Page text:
Antoine Isaac (Europeana Foundation) works as R&D Manager for Europeana. He has been researching and promoting the use of Semantic Web and Linked Data technology in culture since his PhD studies at Paris-Sorbonne and the Institut National de l’Audiovisuel. He has especially worked on the representation and interoperability of collections and their vocabularies. He has served in other related W3C efforts, for example on SKOS, Library Linked Data, Data on the Web Best Practices, Data Exchange. He co-chairs the Technical Working Group of the RightsStatements.org initiative and the Discovery Technical Specification Group at the International Image Interoperability Framework (IIIF).

Abstract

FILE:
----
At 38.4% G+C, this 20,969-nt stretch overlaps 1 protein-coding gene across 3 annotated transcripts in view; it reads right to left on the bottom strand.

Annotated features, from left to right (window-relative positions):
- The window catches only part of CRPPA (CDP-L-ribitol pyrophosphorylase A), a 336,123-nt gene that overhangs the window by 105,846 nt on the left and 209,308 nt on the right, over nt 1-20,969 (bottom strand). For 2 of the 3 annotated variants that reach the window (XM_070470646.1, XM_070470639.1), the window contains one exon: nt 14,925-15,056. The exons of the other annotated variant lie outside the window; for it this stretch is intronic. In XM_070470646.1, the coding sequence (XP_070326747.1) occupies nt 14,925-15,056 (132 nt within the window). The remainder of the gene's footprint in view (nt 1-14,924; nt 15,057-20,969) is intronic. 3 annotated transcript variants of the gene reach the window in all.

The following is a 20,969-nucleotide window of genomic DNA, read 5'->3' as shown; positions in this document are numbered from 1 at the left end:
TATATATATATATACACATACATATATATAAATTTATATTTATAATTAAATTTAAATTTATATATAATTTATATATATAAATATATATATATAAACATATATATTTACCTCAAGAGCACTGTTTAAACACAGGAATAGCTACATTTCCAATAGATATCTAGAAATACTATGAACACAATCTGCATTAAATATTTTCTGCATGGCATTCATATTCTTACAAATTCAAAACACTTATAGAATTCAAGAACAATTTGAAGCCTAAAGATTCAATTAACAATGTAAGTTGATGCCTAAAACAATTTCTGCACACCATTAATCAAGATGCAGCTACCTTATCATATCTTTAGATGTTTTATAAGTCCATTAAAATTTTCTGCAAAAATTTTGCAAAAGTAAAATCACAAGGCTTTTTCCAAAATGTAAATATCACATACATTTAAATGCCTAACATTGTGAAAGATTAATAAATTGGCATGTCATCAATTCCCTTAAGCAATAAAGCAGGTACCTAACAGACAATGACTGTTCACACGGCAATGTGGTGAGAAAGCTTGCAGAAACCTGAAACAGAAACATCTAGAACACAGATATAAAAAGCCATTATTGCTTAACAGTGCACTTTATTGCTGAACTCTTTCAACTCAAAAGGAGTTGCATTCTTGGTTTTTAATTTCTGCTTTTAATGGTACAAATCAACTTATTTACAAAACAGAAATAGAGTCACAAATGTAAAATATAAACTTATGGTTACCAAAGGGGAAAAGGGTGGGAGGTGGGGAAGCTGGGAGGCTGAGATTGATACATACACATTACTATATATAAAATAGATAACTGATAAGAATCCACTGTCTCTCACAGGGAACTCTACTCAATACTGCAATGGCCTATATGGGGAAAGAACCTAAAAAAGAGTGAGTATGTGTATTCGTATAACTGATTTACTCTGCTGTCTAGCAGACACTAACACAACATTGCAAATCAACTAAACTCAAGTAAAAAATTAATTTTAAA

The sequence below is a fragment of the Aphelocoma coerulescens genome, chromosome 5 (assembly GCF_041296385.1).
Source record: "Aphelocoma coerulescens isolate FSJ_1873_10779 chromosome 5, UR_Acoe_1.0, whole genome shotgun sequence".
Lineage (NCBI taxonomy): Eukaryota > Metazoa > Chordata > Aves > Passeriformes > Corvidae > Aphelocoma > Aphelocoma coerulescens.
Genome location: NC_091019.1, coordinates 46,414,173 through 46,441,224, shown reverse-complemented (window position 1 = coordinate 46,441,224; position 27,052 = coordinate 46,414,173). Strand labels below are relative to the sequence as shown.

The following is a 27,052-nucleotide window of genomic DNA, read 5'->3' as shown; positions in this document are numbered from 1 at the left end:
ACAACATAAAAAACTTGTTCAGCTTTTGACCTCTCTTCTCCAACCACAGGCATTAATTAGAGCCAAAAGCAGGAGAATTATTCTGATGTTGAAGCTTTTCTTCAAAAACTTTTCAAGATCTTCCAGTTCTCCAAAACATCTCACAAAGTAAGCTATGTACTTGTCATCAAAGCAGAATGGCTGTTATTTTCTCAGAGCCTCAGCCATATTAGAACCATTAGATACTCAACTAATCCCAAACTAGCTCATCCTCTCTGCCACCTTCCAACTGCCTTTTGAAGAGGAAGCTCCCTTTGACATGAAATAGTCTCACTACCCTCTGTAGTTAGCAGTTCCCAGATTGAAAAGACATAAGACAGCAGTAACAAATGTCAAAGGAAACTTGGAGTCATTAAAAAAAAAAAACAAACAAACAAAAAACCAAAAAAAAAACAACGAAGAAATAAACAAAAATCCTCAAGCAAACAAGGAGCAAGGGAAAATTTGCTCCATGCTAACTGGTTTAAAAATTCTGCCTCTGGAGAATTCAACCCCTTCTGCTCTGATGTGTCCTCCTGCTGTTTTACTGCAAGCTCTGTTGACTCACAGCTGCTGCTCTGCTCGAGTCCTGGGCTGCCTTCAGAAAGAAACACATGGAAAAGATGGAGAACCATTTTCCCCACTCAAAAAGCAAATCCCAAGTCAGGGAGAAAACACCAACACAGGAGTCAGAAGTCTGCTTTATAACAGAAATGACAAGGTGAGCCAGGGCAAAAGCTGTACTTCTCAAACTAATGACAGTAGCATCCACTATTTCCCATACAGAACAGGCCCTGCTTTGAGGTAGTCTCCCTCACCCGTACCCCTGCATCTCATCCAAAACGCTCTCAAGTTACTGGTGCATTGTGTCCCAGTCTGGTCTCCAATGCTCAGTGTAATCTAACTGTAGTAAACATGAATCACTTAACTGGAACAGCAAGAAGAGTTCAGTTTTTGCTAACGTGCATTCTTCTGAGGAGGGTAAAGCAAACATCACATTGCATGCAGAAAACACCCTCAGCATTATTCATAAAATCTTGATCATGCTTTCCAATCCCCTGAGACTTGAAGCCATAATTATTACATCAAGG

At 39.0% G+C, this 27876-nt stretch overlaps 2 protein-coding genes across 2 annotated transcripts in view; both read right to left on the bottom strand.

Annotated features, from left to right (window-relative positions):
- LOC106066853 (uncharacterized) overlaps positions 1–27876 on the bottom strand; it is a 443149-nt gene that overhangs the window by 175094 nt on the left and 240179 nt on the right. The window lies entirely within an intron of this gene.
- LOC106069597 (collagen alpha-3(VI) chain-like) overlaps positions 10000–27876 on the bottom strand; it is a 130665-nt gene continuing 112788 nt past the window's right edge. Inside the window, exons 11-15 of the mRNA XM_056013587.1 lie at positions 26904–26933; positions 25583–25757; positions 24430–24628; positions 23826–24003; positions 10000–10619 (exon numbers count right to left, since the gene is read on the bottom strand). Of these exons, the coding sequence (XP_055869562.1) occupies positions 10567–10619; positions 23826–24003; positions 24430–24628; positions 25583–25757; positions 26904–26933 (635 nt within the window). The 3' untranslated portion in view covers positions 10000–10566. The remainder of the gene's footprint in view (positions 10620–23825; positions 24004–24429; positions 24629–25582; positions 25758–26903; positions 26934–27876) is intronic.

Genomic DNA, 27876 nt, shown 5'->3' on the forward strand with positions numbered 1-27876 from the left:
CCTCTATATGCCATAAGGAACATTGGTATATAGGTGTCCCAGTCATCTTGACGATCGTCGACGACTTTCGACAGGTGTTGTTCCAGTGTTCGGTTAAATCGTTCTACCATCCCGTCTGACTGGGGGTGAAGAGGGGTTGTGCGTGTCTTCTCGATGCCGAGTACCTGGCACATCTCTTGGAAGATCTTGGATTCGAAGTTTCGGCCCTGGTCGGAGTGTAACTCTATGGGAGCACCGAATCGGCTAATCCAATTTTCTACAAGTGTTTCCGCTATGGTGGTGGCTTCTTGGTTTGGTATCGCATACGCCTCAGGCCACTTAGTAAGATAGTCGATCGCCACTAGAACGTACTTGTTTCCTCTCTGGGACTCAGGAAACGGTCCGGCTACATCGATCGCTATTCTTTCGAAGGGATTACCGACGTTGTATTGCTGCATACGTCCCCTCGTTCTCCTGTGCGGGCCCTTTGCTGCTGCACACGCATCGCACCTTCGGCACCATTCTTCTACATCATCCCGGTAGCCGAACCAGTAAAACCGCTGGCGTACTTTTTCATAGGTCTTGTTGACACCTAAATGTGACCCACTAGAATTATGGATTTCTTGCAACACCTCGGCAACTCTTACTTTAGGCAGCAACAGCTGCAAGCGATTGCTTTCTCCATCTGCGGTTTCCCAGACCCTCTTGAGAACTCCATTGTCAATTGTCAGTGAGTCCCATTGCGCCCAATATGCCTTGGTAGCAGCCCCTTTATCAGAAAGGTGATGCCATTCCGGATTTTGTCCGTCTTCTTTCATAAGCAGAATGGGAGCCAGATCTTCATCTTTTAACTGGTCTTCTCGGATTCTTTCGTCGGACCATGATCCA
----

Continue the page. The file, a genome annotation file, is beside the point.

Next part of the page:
The Europeana Data Model (EDM) is the data model that allows Europeana to maintain a sustainable aggregation (and publication) of metadata about digital representations of culture artefacts, supporting contextualization and multilinguality. EDM is built in accordance with best practices for publishing data on the web. It is a community-based effort, involving representatives from all the domains represented in Europeana: libraries, museums, archives, and galleries. It was initially defined in 2010 and has been under continuous improvement since, under the coordination and maintenance of Europeana. Building on our DCMI best practices presentation in 2019, we will concretely illustrate how these best practices have been followed in the most recent developments for EDM. We will present the EDM extension for modeling full-text contents and how it supports Europeana’s IIIF API and the viewing of IIIF full-text objects in the Europeana portal. We will discuss the role that EDM, in conjunction with the RightStatements.org initiative, plays for enhancing the sharing of rights metadata across the Europeana Network, especially through validation and interoperability. Finally, we will present how EDM was extended along the lines defined by the W3C Data Quality Vocabulary, in relation with the Europeana Publishing Framework.